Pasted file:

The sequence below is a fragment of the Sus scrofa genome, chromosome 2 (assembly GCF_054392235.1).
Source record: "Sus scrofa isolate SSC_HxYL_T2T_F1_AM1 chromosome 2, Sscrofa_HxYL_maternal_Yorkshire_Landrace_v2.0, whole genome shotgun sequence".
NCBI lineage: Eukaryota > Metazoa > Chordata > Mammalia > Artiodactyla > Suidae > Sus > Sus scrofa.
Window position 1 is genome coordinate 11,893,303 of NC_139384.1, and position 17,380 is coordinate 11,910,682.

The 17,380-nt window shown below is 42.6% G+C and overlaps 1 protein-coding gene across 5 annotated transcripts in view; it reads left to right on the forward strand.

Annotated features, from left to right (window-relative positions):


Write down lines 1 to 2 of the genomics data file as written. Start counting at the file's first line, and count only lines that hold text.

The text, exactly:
The sequence below is a fragment of the Sus scrofa genome, chromosome 2 (assembly GCF_054392235.1).
Source record: "Sus scrofa isolate SSC_HxYL_T2T_F1_AM1 chromosome 2, Sscrofa_HxYL_maternal_Yorkshire_Landrace_v2.0, whole genome shotgun sequence".